Tuesday, July 10, 2012

The Lady Edinbra

I got back from Scotland last night.

We left early in the morning on Thursday. I packed a small suitcase of clothes, knick knacks, and a map of the city.

The clouds out here look listless and grey to a casual observer, or a pessimistic one. But really, they span many shades of the non-color. Light and dark, tumbling and still. But moving ever onward. Trees on the side of the road prevent some of the sightseeing, but other times you're surprised by a sight from window to horizon of green. Purple flowers line the road, reminding us how close we are to Nature's wilds. I found out later that those purple flowers are Scotland's national flower, the Scottish Thistle.

I spent most of the drive writing a terrible romance in my journal (no really, it was horrendous). But the idea was an interesting one, so maybe I'll pursue it a bit later. In general, we made more stops than I would have liked. But I am accustomed to long driving without stops. There was one stop that was well worth it though. We went to Richmond, England. It's a town with winding streets and steep angles. Towering over it all though is a castle. My first castle, to be exact.

To enter is free. As I approached it, I had to wonder what life was like within its walls. The gate is perpetually raised now, but how would you beg for audience with the king from outside the iron bars if it's been raining all day? But say you are admitted, and you take those first feeble steps into the courtyard. I can't imagine what have met my eyes back then, but I find a field of grass green enough to write home about. Flowers of purple and bright orange grow from the stone walls, which are crumbled and falling apart. But we traveled up, to the keep where king and court assembled each day. The view of the town from up there was breathtaking. What could you say but expletives or prayers?

The town and its winding streets, the rushing river, the miles and miles of greenery on every side, the echoes of 12th Century footsteps... and then quick march back to the coach. long way to go yet. I wrote, and then read, and then slept.

And when I woke, we were in the land of the Scots.

 (This is the view from the University of Edinburgh, where we had accommodations)

The next morning, we got up and hiked to Arthur's Seat (pictured below). It wasn't quite raining, but the mist and the wet and the cold were pretty much constant. The hike was more intense than I expected, and I realized I had a long way to go to being in shape. But it didn't matter once I got to the top--Arthur's Seat conquered.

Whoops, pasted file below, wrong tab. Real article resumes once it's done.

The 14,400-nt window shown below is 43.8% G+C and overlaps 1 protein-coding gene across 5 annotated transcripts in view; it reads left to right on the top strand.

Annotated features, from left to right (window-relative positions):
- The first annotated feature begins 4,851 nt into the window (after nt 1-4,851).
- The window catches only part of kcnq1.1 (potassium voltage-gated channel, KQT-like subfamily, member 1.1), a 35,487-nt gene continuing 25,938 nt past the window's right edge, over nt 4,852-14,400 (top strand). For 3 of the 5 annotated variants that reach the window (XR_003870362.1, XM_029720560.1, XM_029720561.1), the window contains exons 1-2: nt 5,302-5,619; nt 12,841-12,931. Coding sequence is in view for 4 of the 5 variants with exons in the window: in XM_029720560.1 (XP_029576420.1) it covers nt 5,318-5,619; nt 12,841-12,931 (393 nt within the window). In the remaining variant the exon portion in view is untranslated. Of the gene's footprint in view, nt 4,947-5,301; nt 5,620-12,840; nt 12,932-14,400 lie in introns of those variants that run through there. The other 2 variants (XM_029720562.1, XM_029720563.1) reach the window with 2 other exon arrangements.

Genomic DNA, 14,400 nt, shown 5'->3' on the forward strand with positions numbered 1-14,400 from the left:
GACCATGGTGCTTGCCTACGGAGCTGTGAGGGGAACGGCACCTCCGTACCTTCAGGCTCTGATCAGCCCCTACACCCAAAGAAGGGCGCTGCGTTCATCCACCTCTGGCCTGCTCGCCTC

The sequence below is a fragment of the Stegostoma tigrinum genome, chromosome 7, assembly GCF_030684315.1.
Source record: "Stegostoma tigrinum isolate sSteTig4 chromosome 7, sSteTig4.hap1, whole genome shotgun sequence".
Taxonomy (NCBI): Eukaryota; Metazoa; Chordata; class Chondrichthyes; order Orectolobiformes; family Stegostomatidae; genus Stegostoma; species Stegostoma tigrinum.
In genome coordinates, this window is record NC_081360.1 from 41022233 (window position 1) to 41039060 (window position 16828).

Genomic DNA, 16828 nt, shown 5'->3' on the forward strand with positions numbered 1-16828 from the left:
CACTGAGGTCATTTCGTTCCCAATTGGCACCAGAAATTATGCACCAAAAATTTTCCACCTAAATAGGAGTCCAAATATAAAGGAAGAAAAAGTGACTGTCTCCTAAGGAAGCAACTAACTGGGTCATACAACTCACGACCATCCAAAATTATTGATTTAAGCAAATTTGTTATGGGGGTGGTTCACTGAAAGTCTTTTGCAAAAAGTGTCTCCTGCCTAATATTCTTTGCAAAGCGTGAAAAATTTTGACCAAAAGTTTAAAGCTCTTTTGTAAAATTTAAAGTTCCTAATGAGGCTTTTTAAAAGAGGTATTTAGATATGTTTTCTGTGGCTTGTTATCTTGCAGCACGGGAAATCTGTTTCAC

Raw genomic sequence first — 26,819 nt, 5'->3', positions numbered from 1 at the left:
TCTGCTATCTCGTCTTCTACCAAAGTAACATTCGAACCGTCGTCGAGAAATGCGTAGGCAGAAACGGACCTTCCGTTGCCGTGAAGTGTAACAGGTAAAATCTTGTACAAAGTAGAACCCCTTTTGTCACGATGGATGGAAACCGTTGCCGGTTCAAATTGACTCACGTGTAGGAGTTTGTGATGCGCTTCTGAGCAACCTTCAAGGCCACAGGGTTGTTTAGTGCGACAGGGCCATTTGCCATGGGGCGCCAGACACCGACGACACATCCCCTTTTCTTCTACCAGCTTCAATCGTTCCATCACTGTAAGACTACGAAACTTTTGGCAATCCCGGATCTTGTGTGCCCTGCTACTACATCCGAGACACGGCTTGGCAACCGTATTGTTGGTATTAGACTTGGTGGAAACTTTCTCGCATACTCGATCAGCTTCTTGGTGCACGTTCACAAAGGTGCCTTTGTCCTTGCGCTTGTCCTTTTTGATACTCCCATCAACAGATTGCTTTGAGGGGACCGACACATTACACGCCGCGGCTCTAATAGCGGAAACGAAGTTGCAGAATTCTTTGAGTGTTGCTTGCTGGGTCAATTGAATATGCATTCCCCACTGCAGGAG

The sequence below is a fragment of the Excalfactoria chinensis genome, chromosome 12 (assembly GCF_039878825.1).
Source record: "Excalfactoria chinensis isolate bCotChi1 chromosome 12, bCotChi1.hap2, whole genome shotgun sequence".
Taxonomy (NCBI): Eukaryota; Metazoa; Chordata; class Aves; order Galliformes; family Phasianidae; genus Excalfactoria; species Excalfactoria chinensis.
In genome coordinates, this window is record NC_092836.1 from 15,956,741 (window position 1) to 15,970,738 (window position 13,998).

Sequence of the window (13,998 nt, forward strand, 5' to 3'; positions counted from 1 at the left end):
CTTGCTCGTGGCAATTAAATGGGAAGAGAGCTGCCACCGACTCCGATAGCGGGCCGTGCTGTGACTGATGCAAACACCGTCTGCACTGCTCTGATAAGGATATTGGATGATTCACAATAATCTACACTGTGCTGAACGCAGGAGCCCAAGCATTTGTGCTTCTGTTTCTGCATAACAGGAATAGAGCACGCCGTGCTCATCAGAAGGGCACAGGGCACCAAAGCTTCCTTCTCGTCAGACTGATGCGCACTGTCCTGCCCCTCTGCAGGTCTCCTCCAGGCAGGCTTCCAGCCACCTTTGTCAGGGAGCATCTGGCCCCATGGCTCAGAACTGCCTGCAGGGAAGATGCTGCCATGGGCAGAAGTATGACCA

Afterward, my group and I headed to the city proper. We headed down from the hill and ended up at the National Gallery, where a professor from Cambridge was giving a talk on how to look at art. It was so informative for me, because I've never known why some works of art are considered 'great' or 'masterpieces.' I still don't know why I love Van Gogh so much, or why Renoir makes me feel settled and at peace inside. But now I know what to look for to explain it to myself.

That night, there was a Scottish party thrown for the students. We had a live band with members all in traditional kilts who tried to teach us how to do some Scottish dances. We had a blast. Afterward, a few of us went searching for another pub to hang out at. We walked for an hour and a half, and saw many pubs. But apparently none that everyone was happy with. By the time we sat down, most places were closing and we realized we didn't want to drink, we were just hungry. So off we went, searching for fish and chips.

The next day, I was supposed to go on a hiking trip to the Highlands. But I was tired and wanted to explore the city a bit more. Of course, that was made rather difficult by the misty rain and general coldness of the weather. People all across the UK have told me this is the worst summer they've ever seen, so I won't blame Edinburgh for its lack of sunshine.

On the way back, we stopped by the Fountain Abbey.

Fountain Abbey used to be the biggest abbey in England, and the most powerful. It is truly a place of sacred ground and beauty. I feel like I say that about a lot of places in England, but I cannot be more genuine than when I speak of the ruins here. They transport you to a very specific kind of splendor. Where you see the divine in every blade of grass, but also in the buildings which surround you in cold stone.

And if you continue walking away, just a bit, you come to the water gardens. A man and his son decided to divert a river and transform a huge plot of land into another place of beauty. I only have a few pictures of them, but imagine the warm summer air and the hum of quiet conversations in the background:

It was a trip to remember. I am so grateful that I got to see these pockets of true beauty, and the history which surrounds them.

When we returned, a Program Assistant got on the intercom and said, "Welcome home."

And, to a certain degree, Cambridge is home. It's a community of thinkers and writers, where I'm being treated like a true scholar. I deserve respect and have responsibilities as well. That line of simultaneous thinking is what drives this amazing institution forward. For good work, you are rewarded. But it must be good work. I fully intend to produce.

... also, I found Jelly Babies, for anyone who knows and likes Doctor Who. It kind of made my day, although they don't taste nearly as good as they appeared in the show. The lime ones are horrendous, but black currant and strawberry are the best.

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